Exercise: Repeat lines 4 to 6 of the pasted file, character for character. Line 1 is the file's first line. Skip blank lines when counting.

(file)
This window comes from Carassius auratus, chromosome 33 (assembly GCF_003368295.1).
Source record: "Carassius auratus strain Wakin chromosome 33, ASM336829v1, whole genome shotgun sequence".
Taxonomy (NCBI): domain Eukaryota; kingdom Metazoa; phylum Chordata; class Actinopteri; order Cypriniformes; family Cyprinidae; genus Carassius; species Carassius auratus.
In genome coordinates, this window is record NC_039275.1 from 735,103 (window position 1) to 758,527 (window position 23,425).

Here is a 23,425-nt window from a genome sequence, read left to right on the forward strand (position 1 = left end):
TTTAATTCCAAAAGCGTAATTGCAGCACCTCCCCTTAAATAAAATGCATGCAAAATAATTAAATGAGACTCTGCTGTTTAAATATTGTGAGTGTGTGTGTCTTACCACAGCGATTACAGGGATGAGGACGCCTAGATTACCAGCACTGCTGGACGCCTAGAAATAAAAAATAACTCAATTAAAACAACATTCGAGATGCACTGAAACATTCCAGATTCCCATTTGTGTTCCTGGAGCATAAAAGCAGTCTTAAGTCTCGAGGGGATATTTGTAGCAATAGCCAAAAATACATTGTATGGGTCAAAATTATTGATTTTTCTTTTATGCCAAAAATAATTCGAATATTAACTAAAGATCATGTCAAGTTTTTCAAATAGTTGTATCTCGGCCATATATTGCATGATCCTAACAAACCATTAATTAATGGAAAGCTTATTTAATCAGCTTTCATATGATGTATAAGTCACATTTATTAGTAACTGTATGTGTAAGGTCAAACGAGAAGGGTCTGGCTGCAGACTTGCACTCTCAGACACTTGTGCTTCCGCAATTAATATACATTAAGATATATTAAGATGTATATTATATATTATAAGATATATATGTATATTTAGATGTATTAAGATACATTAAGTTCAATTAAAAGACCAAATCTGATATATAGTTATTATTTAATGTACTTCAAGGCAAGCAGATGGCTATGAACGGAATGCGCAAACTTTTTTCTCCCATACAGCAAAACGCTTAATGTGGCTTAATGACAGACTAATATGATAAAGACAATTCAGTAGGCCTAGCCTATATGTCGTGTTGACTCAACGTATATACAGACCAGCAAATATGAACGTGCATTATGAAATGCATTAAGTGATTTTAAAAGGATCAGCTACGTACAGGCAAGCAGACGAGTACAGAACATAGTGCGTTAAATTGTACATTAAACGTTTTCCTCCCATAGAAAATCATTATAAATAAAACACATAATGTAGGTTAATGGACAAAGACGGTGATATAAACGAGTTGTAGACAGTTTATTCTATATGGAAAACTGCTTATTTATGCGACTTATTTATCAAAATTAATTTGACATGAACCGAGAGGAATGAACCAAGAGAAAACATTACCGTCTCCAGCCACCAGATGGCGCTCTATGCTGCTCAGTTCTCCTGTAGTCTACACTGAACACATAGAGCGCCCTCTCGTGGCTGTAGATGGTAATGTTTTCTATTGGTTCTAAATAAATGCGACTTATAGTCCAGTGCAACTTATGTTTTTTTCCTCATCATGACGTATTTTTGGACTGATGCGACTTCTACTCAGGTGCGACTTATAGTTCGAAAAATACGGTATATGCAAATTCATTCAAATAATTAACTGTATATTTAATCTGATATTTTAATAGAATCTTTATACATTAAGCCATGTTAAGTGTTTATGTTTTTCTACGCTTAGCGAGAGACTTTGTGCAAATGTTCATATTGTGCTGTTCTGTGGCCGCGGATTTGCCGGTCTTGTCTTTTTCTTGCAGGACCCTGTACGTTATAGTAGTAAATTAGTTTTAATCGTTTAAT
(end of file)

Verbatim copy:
In genome coordinates, this window is record NC_039275.1 from 735,103 (window position 1) to 758,527 (window position 23,425).

Here is a 23,425-nt window from a genome sequence, read left to right on the forward strand (position 1 = left end):
TTTAATTCCAAAAGCGTAATTGCAGCACCTCCCCTTAAATAAAATGCATGCAAAATAATTAAATGAGACTCTGCTGTTTAAATATTGTGAGTGTGTGTGTCTTACCACAGCGATTACAGGGATGAGGACGCCTAGATTACCAGCACTGCTGGACGCCTAGAAATAAAAAATAACTCAATTAAAACAACATTCGAGATGCACTGAAACATTCCAGATTCCCATTTGTGTTCCTGGAGCATAAAAGCAGTCTTAAGTCTCGAGGGGATATTTGTAGCAATAGCCAAAAATACATTGTATGGGTCAAAATTATTGATTTTTCTTTTATGCCAAAAATAATTCGAATATTAACTAAAGATCATGTCAAGTTTTTCAAATAGTTGTATCTCGGCCATATATTGCATGATCCTAACAAACCATTAATTAATGGAAAGCTTATTTAATCAGCTTTCATATGATGTATAAGTCACATTTATTAGTAACTGTATGTGTAAGGTCAAACGAGAAGGGTCTGGCTGCAGACTTGCACTCTCAGACACTTGTGCTTCCGCAATTAATATACATTAAGATATATTAAGATGTATATTATATATTATAAGATATATATGTATATTTAGATGTATTAAGATACATTAAGTTCAATTAAAAGACCAAATCTGATATATAGTTATTATTTAATGTACTTCAAGGCAAGCAGATGGCTATGAACGGAATGCGCAAACTTTTTTCTCCCATACAGCAAAACGCTTAATGTGGCTTAATGACAGACTAATATGATAAAGACAATTCAGTAGGCCTAGCCTATATGTCGTGTTGACTCAACGTATATACAGACCAGCAAATATGAACGTGCATTATGAAATGCATTAAGTGATTTTAAAAGGATCAGCTACGTACAGGCAAGCAGACGAGTACAGAACATAGTGCGTTAAATTGTACATTAAACGTTTTCCTCCCATAGAAAATCATTATAAATAAAACACATAATGTAGGTTAATGGACAAAGACGGTGATATAAACGAGTTGTAGACAGTTTATTCTATATGGAAAACTGCTTATTTATGCGACTTATTTATCAAAATTAATTTGACATGAACCGAGAGGAATGAACCAAGAGAAAACATTACCGTCTCCAGCCACCAGATGGCGCTCTATGCTGCTCAGTTCTCCTGTAGTCTACACTGAACACATAGAGCGCCCTCTCGTGGCTGTAGATGGTAATGTTTTCTATTGGTTCTAAATAAATGCGACTTATAGTCCAGTGCAACTTATGTTTTTTTCCTCATCATGACGTATTTTTGGACTGATGCGACTTCTACTCAGGTGCGACTTATAGTTCGAAAAATACGGTATATGCAAATTCATTCAAATAATTAACTGTATATTTAATCTGATATTTTAATAGAATCTTTATACATTAAGCCATGTTAAGTGTTTATGTTTTTCTACGCTTAGCGAGAGACTTTGTGCAAATGTTCATATTGTGCTGTTCTGTGGCCGCGGATTTGCCGGTCTTGTCTTTTTCTTGCAGGACCCTGTACGTTATAGTAGTAAATTAGTTTTAATCGTTTAAT